Wilda C. (Strong) Peck Mackenzie

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Dublin Core


Wilda C. (Strong) Peck Mackenzie


Wilda Claire Strong was born in Cuyahoga County, Ohio, in 1890 to Clara (Stoll) Strong and Dr. Hamilton Strong, a dentist. She graduated from the nearby Plymouth High School in 1907 and enrolled at Western Reserve University for a one-year library science course. After completing her program in 1908, Strong worked as an assistant at the Cleveland Public Library until 1911, when she took a leave of absence to pursue special study in Sociology and French at Simmons from 1911 to 1912.

In 1913, Strong married physician Martin Peck of Vermont and had one daughter, also named Wilda Claire Peck, born in 1924. After their wedding, the Pecks moved to Lynn, Massachusetts, where Wilda became an active member of the Lynn Political Science Club’s Suffrage Department and the Lynn Equal Suffrage Association.

In 1914, Peck returned to Simmons as an instructor, teaching courses in Library Science and working as a librarian. She was hired in 1918 to teach full-time in the Library Science and Sociology departments, and she remained at the college until 1925. In addition to her teaching work, Peck held a number of positions during her career as a librarian, including First Assistant at the Perkins Children’s Library, Cataloguer at the Boston Athenaeum, and Chief of the Boston Public Library’s Children’s Department.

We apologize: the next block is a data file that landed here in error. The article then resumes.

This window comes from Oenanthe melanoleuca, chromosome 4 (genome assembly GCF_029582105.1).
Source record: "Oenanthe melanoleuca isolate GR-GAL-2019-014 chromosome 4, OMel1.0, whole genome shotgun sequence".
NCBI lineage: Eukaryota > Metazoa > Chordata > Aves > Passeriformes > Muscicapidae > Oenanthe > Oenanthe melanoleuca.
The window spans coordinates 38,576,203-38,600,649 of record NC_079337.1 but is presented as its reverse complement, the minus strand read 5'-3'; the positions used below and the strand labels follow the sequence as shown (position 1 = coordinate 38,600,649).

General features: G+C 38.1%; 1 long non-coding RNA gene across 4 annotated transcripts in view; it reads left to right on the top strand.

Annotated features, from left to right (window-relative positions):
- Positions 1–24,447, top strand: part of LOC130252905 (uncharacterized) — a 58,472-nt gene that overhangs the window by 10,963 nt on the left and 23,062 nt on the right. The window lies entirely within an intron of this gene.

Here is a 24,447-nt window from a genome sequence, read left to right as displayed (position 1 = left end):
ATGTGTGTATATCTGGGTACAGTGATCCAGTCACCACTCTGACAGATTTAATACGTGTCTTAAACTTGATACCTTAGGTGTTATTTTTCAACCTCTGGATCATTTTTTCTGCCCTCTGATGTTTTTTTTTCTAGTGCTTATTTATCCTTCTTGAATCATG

After Peck’s first marriage ended in divorce, she moved to Washington, D.C. and there married Joseph MacKenzie in 1934, taking his name. Wilda joined the local chapter of the League of Women Voters, known as the Voteless District of Columbia Section. She became Chairman of the chapter’s College Student Membership Committee in 1938 and was elected Treasurer in 1944.

During her time in Washington D.C., MacKenzie was also involved in the Women’s Committee to Aid Children of Spanish Democracy, organizing events to raise money for refugee relief efforts during the Spanish Civil War. In her later years, she was known locally as an accomplished painter and printmaker, holding membership in the Art Club, the Society of Print Makers, and the Washington Water Color Association, and exhibiting her work in club art shows.

Wilda Strong Peck MacKenzie died in October of 1971 in Washington, D.C. and is buried in Tiverton, Rhode Island.




Courtesy of Martin Bennett


“Wilda C. (Strong) Peck Mackenzie,” Suffrage at Simmons, accessed September 25, 2022, https://beatleyweb.simmons.edu/suffrage/items/show/64.

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